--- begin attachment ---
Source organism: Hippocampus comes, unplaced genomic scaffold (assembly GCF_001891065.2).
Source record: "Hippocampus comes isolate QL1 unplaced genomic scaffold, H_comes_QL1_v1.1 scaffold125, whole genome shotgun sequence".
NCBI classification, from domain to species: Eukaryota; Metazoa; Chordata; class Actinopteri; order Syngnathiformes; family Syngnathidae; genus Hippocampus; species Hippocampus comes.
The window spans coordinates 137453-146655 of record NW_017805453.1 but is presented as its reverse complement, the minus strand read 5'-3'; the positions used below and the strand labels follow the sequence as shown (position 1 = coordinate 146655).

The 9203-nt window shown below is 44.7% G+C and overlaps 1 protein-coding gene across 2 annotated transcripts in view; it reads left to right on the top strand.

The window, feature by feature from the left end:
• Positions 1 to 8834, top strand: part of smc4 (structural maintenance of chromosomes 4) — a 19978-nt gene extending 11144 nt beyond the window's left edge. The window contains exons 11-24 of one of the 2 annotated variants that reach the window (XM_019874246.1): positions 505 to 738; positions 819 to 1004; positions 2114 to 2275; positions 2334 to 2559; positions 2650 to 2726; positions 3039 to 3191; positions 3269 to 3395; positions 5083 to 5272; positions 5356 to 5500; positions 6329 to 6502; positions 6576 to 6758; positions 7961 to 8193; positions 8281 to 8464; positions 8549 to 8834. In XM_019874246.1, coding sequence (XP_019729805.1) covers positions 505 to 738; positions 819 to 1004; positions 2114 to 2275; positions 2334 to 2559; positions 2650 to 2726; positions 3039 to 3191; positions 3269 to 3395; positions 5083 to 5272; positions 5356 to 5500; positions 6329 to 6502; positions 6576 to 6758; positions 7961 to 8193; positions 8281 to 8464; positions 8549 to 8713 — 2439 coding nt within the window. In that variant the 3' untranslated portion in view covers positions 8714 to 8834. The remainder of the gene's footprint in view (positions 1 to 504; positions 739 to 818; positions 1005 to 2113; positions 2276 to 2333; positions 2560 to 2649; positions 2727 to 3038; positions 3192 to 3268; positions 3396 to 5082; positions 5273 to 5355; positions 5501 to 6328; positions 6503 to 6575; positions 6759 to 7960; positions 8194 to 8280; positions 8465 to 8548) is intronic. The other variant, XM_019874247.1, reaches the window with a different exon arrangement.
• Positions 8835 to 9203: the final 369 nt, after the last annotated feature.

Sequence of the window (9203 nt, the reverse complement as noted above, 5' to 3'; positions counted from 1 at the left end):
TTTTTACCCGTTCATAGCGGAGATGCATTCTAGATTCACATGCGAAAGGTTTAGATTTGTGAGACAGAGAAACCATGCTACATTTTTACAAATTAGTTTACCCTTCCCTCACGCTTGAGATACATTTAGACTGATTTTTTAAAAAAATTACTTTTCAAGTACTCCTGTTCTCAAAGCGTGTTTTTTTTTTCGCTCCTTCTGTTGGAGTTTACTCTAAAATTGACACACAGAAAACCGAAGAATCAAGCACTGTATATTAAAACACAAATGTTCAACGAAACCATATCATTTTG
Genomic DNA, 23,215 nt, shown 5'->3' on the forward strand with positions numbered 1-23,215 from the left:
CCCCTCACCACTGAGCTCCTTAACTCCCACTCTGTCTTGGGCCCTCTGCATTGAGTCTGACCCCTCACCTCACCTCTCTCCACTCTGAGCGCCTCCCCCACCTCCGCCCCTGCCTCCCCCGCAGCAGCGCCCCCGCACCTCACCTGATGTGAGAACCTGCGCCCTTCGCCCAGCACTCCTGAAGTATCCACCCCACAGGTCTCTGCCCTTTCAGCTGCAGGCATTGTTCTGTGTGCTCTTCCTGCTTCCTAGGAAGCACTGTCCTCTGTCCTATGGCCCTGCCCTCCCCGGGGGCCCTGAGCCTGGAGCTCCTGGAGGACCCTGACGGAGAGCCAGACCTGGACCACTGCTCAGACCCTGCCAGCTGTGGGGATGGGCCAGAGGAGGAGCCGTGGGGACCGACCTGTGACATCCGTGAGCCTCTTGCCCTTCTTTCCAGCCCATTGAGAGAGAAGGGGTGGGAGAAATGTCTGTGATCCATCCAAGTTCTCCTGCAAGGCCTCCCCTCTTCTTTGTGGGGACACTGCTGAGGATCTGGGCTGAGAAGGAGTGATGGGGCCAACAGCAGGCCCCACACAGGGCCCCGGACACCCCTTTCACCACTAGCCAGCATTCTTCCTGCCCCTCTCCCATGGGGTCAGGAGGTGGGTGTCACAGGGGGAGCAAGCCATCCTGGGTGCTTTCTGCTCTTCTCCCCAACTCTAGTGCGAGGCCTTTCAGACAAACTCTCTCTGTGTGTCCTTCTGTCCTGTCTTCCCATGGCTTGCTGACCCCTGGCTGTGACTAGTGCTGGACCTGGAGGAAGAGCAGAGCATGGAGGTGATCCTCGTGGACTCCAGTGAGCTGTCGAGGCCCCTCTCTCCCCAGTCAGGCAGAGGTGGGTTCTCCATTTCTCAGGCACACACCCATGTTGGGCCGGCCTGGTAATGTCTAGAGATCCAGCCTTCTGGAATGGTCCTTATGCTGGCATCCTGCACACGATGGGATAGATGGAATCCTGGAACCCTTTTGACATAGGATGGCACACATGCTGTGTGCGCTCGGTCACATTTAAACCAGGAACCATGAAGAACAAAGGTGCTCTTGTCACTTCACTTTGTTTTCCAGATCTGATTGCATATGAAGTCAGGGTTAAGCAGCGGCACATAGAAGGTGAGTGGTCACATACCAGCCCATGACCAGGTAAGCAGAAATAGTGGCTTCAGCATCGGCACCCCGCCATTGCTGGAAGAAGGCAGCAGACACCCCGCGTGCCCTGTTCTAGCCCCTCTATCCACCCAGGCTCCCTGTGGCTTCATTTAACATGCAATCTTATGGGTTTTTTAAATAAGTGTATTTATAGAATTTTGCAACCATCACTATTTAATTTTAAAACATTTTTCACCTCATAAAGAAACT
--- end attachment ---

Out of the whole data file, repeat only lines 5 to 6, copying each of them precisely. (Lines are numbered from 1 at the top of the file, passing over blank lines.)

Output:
The 9203-nt window shown below is 44.7% G+C and overlaps 1 protein-coding gene across 2 annotated transcripts in view; it reads left to right on the top strand.

The window, feature by feature from the left end: